Amanda Knox will learn on Saturday whether she will be granted a full review of the forensic evidence used to convict her of the murder of British student Meredith Kercher.
The appeal hopes of the American 23-year-old rest partly on having the evidence re-examined independently.
Found guilty in Italy last year of stabbing the 21-year-old University of Leeds student to death after a sex game, she is appealing against the verdict.
At the hearing in the same courtroom in Perugia where her original trial was played out, prosecutors will put forward their arguments against her appeal. Lawyers representing the civil parties in the case, Meredith Kercher’s family and Diya “Patrick” Lumumba, a barman she falsely accused, will also speak.
Defence lawyers for Knox and her Italian ex-boyfriend Raffaele Sollecito, also jailed for the murder, are seeking a full review of the forensic evidence, such as disputed DNA evidence found on a knife allegedly used in the murder and on the clasp of Miss Kercher’s bra. They maintain that this evidence was inconclusive and have also argued it may have been contaminated when analysed.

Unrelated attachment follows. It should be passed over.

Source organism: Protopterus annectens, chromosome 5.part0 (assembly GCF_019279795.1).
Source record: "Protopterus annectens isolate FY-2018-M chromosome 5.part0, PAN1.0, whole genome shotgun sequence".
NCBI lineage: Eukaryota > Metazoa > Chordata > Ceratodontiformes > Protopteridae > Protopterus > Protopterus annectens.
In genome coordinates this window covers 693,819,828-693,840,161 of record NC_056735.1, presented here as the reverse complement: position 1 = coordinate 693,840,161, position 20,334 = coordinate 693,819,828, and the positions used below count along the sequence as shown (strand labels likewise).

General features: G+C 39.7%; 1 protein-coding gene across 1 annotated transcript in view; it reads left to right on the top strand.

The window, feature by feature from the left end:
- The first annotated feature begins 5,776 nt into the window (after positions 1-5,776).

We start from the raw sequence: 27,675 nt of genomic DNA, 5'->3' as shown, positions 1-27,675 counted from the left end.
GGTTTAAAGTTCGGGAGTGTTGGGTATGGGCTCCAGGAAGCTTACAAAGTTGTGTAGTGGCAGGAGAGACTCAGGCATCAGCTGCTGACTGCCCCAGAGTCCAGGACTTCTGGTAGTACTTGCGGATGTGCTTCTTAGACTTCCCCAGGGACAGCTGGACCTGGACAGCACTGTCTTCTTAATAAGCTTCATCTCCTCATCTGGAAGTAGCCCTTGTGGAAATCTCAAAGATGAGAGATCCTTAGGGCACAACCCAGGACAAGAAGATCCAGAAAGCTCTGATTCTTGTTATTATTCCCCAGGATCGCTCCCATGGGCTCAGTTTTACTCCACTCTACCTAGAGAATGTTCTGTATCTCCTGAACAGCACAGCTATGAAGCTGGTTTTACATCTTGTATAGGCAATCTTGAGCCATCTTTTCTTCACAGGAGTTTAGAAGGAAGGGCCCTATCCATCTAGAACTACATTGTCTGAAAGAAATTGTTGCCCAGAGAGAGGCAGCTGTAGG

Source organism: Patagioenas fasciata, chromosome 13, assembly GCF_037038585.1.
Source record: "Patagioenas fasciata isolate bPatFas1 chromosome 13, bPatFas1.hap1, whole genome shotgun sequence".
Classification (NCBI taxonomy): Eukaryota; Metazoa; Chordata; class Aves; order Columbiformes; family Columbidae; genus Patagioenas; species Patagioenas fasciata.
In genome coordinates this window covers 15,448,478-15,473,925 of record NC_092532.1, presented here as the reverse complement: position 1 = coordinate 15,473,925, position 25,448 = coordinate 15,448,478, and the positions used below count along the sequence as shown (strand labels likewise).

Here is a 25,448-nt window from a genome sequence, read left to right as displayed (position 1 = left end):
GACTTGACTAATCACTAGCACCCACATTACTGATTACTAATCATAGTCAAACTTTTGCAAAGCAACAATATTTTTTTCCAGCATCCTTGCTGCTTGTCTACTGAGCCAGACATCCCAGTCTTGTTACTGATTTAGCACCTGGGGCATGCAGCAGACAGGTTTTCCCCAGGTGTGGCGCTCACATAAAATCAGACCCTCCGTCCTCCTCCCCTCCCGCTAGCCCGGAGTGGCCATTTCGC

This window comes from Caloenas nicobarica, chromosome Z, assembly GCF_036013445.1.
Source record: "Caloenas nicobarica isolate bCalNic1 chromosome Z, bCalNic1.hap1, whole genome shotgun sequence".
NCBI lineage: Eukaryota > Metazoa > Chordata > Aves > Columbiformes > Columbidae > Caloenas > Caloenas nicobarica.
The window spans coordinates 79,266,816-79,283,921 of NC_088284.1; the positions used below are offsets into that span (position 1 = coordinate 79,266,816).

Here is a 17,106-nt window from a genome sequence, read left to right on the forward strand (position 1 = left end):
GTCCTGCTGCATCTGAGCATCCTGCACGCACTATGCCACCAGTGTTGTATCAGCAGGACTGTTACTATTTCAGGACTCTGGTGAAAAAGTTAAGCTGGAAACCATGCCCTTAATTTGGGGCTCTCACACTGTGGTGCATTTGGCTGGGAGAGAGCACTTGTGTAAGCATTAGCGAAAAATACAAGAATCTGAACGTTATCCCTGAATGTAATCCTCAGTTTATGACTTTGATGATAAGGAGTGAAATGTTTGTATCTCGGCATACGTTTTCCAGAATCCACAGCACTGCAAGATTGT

The court is expected to rule on whether such a review will be permitted.
But Knox’s stepfather, Chris Mellas, hinted at potential problems in the event the decision goes his stepdaughter’s way.
He said: “The vast majority of forensics experts in Italy have already weighed in one way or another. I would imagine they are going to have a hell of a time (finding an expert).”
Knox’s chances were dealt a blow this week when Rudy Guede, an Ivory Coast man also jailed for the murder, failed to get his conviction overturned at Italy’s highest court in Rome.
Miss Kercher, from Coulsdon, Surrey, was found dead on November 2, 2007 in her bedroom at the house in the Umbrian hilltop town she shared with Knox and others during her year abroad. Her throat had been slit and her semi-naked body partially covered by a duvet.